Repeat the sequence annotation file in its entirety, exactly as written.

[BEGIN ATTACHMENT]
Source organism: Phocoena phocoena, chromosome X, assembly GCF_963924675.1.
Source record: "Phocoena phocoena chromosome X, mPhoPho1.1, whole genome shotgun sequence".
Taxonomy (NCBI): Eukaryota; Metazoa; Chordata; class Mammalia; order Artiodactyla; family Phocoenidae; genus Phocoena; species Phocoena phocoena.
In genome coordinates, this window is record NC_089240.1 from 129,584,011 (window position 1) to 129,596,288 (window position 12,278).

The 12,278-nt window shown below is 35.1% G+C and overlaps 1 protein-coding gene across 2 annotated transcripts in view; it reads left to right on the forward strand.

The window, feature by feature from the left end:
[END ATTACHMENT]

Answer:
Source organism: Phocoena phocoena, chromosome X, assembly GCF_963924675.1.
Source record: "Phocoena phocoena chromosome X, mPhoPho1.1, whole genome shotgun sequence".
Taxonomy (NCBI): Eukaryota; Metazoa; Chordata; class Mammalia; order Artiodactyla; family Phocoenidae; genus Phocoena; species Phocoena phocoena.
In genome coordinates, this window is record NC_089240.1 from 129,584,011 (window position 1) to 129,596,288 (window position 12,278).

The 12,278-nt window shown below is 35.1% G+C and overlaps 1 protein-coding gene across 2 annotated transcripts in view; it reads left to right on the forward strand.

The window, feature by feature from the left end: